‘I’m at peace.’ Willie James Pye thanked family, prison staff before execution

Pye recorded statement inside his cell
Willie James Pye was executed on Wednesday March 20 at 11:03 p.m. Pye was convicted of murder and other crimes in the November 1993 killing of Alicia Lynn Yarbrough.

Credit: Photo provided by Willie James Pye's attorneys

Credit: Photo provided by Willie James Pye's attorneys

Willie James Pye was executed on Wednesday March 20 at 11:03 p.m. Pye was convicted of murder and other crimes in the November 1993 killing of Alicia Lynn Yarbrough.

Willie James Pye slept well on death row.

Condemned by a Spalding County jury more than 30 years ago, Pye said he felt at ease as the end drew near. In a statement recorded hours before his death, he thanked his family, prison guards and the warden of the Georgia Diagnostic and Classification State Prison.

“I’m just so thankful and I’m so uplifted,” Pye said in a calm, even tone. “I’m so at peace.”

The Atlanta Journal-Constitution requested the audio and, as is the newspaper’s longstanding practice, sent a reporter to witness the execution.

His death sentence was the first carried out in Georgia in more than four years; the deadly pandemic paused executions for a time.

Pye declined to say anything in the moments before receiving a deadly injection of pentobarbital just after 11 p.m. March 20. His statement was recorded about 5:20 p.m.

“I did want to be thankful to the entire staff at this prison, Jackson prison,” he said. “Everybody treated me very well, I mean very well.”

Views of Georgia Diagnostic Prison in Jackson, Ga. where Willie James Pye, was executed on Wednesday, March 20, 2024. (Natrice Miller/ Natrice.miller@ajc.com)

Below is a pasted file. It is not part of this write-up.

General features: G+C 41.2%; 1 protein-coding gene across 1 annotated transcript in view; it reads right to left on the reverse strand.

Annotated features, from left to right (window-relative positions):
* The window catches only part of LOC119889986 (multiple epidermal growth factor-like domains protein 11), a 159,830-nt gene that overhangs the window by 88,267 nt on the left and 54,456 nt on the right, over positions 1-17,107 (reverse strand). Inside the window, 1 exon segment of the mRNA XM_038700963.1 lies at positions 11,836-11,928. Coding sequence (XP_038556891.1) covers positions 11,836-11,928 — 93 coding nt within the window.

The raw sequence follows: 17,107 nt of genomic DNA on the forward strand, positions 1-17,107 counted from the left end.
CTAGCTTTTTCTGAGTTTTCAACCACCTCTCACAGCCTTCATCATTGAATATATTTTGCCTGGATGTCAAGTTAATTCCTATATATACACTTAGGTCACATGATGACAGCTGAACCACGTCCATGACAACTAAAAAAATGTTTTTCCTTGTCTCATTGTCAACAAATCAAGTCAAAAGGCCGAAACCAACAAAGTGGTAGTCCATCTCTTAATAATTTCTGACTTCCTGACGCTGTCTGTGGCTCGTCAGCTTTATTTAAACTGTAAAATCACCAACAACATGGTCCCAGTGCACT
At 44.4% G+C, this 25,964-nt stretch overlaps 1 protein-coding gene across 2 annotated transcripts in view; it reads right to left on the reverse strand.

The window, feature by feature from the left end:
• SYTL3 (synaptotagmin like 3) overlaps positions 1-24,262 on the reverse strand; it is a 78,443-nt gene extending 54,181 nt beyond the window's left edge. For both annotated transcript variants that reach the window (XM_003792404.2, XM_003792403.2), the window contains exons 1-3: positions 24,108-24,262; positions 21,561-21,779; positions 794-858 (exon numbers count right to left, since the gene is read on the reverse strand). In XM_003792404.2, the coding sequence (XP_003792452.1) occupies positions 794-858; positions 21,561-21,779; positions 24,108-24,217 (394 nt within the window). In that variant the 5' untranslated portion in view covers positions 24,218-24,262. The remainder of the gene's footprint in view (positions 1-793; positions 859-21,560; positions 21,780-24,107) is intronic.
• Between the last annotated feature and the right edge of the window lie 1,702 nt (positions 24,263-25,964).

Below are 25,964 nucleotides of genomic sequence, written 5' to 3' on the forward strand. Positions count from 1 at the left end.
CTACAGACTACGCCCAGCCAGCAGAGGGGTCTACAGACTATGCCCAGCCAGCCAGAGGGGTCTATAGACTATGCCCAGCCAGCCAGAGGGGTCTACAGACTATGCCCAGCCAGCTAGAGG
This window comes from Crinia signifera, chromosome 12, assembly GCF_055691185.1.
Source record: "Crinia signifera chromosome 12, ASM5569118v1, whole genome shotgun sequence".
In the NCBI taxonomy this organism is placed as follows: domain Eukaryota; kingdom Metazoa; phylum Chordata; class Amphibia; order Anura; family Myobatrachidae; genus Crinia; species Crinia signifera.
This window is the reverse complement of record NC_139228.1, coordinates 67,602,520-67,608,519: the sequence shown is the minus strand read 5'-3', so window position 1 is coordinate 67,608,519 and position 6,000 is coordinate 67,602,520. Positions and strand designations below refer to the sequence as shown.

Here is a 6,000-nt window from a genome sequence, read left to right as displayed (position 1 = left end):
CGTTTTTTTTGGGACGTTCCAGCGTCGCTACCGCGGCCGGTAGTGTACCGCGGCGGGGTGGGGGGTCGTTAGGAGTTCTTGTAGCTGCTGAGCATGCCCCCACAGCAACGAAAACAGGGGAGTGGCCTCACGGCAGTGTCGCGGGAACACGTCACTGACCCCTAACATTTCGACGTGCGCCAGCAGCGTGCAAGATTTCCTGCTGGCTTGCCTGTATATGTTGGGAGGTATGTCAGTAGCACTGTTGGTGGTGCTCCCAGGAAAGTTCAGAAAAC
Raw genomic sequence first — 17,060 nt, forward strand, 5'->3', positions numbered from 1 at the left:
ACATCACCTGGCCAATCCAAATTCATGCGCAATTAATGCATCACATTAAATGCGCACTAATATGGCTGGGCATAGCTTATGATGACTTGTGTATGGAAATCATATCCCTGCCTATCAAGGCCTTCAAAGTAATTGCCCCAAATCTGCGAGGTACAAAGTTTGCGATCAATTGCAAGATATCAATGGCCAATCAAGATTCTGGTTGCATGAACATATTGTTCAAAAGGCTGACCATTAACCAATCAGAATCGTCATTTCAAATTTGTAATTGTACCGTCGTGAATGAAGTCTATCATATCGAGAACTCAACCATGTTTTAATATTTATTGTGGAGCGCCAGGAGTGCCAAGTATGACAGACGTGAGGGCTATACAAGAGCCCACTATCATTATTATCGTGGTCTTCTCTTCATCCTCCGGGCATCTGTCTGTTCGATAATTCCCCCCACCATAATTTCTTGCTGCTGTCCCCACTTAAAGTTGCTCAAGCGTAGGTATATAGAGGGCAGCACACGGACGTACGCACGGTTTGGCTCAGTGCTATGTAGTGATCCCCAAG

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Pye was convicted of killing Alicia Lynn Yarbrough, with whom he had a sporadic relationship, in Spalding County in November 1993.

“I’m not going to go into my case or nothing like that because I’ve already been convicted,” he said in the recording. “They already decided what they want to do and what they are not going to do.”

A jury convicted Pye on June 6, 1996 and recommended a death sentence the following day. The Georgia Pardons and Parole Board denied clemency the day before the execution. Attorneys for Pye made a last minute effort to spare Pye’s life, but the U.S. Supreme Court denied Pye’s final appeal shortly before 10 p.m., clearing the way for his execution.

Pye spent most of his last two days with people who visited him in person or talking on the phone, according to activity logs provided by the Georgia Department of Correction. Entries to the log were made by officers who interacted with Pye inside the death watch cell, which is the cell people set to be executed are held at, starting at 7 a.m. on March 19.

Pye spent most of his final full day either on the phone or at visitation, officers noted on the logs. At 4:15 p.m. on March 19, a medical exam was performed on Pye. An hour later, Pye was on the phone and later told staff that his bid for clemency was denied. “He is okay,” a log entry said.

Pye continued to talk to people on the phone until around 10 p.m., when he went to sleep.

On March 20, the day he was put to death, Pye refused breakfast around 4 a.m. and went back to sleep until 7:15 a.m., when he took a shower. Shortly after 8 a.m., Pye was back on the phone and spent the day on calls or with visitors, the logs show.

Pye was checked by medical staff around 3:15 p.m. and received his last meal at 4:18 p.m. He requested two Tylenol pills for a headache.

He recorded a statement around 5:16 p.m and was given a dose of Ativan, an anti-anxiety drug, by medical staff around 7:21 p.m., logs show.

Pye continued to talk on the phone late into the night. He talked to his lawyers for a bit more than an hour before sitting on his bed and waiting to be escorted to the death chamber.

The escort team arrived at 10:30 p.m.

Inside the death chamber, Pye accepted a prayer. The clergy member present asked God to help Pye experience grace and mercy.

His death warrant was then read aloud by the warden. Pye looked up at the ceiling briefly before closing his eyes for the last time.

“Just to make a long story short, my time has been just at ease and I’m so at ease and at peace, all because of the staff here,” Pye said at the end of his recorded statement. “Wonderful warden and he made everything easy for me.”

Staff reporters Shaddi Abusaid and Jennifer Peebles contributed to this report.